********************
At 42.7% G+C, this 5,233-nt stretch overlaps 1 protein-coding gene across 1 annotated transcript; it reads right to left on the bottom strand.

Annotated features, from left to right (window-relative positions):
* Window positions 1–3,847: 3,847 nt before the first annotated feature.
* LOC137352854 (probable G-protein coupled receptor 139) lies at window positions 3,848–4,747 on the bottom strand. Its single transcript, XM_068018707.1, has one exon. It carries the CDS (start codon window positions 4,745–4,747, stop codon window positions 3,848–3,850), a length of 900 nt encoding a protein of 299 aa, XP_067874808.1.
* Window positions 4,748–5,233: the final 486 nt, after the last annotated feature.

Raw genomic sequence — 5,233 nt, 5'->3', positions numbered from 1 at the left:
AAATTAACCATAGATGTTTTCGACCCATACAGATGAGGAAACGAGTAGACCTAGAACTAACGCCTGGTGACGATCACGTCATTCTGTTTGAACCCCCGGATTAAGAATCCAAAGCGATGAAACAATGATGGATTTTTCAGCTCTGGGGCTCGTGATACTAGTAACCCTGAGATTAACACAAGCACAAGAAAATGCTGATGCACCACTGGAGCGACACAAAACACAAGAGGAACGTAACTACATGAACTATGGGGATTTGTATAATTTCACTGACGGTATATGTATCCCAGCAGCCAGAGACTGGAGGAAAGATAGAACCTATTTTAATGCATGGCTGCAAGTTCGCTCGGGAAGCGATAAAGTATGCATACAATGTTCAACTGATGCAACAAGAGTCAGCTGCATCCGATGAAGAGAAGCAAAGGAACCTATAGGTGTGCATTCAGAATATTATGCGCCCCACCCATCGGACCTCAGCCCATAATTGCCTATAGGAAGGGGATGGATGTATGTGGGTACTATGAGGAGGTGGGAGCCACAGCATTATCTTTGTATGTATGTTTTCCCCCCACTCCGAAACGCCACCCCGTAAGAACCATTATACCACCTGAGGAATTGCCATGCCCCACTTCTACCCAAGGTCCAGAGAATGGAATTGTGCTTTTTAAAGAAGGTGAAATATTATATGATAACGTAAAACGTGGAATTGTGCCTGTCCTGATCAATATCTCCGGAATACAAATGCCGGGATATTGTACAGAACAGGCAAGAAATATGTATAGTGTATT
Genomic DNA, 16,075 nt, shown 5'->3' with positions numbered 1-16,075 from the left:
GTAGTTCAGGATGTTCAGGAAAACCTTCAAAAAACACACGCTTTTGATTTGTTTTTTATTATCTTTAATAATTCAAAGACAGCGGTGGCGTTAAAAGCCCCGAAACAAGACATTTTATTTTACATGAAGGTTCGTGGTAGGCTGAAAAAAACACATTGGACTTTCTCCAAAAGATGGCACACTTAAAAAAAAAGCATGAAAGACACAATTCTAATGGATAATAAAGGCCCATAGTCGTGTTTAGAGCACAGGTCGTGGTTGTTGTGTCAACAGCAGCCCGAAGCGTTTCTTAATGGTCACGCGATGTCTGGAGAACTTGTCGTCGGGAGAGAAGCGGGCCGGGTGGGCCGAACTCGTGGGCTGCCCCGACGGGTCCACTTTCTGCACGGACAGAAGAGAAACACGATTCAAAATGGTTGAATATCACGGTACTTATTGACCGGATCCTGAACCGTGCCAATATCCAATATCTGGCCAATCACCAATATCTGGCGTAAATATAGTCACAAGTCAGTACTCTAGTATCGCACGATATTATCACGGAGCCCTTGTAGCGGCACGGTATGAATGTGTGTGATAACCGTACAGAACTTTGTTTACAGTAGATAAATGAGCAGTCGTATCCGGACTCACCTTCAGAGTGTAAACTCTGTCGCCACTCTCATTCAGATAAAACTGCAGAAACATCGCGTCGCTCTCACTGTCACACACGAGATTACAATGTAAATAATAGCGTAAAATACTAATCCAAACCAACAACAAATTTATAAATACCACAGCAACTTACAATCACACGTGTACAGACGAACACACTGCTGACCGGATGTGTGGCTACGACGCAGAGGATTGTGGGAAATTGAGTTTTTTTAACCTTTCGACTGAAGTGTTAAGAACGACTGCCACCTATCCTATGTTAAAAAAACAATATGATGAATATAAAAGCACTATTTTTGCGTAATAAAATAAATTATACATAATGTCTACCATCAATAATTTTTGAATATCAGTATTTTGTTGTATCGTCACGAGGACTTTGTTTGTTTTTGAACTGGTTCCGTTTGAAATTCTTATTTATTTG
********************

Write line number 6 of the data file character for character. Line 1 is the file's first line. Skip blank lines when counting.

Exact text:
Raw genomic sequence — 5,233 nt, 5'->3', positions numbered from 1 at the left: